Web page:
batnandu (batnandu) wrote,
batnandu
batnandu

Look into my eye

Yesterday I was leaving a parking garage (in Buckhead) around 5pm, so traffic was starting to get nasty. Cars were backing up well into the garage. At a 4-way intersection, a woman was stopped in a way that would allow traffic to continue through the intersection. I was stopped in preparation to turn right and make my exit at some point:



            |     |
        ----+     +-----------

   her -> ###      ### ### ### <- more cars

        ----+     +-----------
            |  #  |
            |  #  |
            |     |
               ^
               |
         me  --+



Once some of the other cars had moved enough, she moved into the intersection, past the point where she'd be blocking cross traffic, but not so far that she was out of my way. It took several minutes for her to get this opportunity, so I can't blame her. She was there first and she had been sitting there awhile. What irks me is that never once did she look at me. You've seen this behavior before, and probably been guilty of it yourself. I have certainly done both.

Someone is a little ashamed of some (usually automobile-related) action, and fears--what? the other driver's reaction? what Mom would say were she present?--so they don't even look. I mean, she was very obviously trying to avoid eye contact with me. I saw her eyes twitch in my direction a couple of times while she kept her neck rigid.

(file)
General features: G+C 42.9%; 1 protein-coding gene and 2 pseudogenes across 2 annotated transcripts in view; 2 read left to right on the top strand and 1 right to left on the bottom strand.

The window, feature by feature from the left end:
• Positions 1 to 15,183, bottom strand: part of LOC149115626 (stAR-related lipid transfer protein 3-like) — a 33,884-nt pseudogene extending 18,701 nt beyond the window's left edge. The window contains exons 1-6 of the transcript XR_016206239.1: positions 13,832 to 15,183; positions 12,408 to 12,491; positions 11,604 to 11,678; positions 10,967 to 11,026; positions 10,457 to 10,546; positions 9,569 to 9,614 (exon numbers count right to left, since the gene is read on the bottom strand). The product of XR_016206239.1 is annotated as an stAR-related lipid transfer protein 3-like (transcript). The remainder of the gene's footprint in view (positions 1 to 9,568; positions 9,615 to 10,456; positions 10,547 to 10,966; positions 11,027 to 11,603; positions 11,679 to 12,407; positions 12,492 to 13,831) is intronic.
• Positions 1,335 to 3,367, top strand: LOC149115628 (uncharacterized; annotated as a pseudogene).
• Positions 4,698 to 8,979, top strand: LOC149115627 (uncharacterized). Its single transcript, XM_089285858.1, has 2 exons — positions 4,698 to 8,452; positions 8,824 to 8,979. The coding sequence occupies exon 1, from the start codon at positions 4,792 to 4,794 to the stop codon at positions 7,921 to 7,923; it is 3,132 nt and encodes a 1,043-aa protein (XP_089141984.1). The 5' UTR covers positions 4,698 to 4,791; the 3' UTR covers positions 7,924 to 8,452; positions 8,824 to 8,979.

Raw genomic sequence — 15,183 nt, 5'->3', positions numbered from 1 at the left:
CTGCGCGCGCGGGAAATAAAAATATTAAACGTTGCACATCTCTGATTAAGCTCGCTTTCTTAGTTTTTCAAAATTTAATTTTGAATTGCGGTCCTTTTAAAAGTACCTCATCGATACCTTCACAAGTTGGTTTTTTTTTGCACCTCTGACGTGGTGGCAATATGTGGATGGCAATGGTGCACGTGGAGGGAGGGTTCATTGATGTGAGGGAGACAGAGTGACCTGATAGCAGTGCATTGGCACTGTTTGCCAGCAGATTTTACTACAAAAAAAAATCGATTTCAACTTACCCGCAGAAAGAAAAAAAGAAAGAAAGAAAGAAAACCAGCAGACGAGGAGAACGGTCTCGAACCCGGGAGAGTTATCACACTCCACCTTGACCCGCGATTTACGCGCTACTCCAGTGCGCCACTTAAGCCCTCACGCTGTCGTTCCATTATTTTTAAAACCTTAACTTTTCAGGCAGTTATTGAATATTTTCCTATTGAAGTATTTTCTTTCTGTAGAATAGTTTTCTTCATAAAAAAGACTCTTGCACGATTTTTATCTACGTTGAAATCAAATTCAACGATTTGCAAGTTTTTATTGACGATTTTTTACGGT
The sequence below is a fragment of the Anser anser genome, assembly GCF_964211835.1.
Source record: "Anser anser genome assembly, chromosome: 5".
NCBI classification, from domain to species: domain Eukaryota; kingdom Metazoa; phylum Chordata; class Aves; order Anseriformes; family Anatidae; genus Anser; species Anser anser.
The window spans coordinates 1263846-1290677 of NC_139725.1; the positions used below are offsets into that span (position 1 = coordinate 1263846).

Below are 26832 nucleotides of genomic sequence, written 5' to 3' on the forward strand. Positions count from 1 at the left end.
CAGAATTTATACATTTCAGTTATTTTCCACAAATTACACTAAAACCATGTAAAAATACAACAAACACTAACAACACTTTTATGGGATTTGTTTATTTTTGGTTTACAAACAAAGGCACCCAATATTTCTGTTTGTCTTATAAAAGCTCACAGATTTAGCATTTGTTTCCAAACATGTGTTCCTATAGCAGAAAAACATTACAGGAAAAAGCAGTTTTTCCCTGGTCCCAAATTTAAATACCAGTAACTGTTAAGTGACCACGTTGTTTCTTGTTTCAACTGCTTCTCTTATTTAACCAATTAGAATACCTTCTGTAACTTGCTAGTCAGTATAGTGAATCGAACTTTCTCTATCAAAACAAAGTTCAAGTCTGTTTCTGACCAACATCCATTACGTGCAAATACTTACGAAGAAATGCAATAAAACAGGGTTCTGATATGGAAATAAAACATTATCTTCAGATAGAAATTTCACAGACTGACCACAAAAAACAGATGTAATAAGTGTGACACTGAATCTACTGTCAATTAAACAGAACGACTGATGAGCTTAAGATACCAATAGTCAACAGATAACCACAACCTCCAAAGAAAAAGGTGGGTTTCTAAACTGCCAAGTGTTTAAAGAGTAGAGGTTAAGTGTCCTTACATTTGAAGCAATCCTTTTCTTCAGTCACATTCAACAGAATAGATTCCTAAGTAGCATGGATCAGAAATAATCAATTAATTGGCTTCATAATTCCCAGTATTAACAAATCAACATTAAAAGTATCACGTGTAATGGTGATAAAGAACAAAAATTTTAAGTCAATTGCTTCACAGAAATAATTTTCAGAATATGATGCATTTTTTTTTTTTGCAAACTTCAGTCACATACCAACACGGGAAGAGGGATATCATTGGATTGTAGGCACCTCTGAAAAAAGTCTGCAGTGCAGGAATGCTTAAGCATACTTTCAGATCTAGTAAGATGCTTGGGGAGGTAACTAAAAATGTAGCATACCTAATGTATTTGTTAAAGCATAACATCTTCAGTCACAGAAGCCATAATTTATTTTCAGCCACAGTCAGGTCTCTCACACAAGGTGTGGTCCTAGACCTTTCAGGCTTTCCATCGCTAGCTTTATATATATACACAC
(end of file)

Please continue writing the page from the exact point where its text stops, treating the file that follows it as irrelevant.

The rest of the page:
She was completely in the right, but totally rude about it. If she felt bad about it, couldn't she at least have looked at me, smiled sheepishly and mouthed, "Sorry"? Was she afraid I'd jump ahead of her? Could she have prevented that by giving me a stern glare instead of blocking me? Granted, the road-rage-afflicted are plentiful (right, thepeopleseason?), but people tend to be reasonable. A little politeness and/or friendliness (a simple smile can perform miracles) usually helps people stay reasonable.

Here's my challenge to you: the next time you feel like you shouldn't look at someone, look them directly in the eye, with confidence. Stand your ground. Smile if it's even slightly appropriate. And if you did something wrong, make some gesture of apology. At the very least, the next time you see me, look me in the eye.
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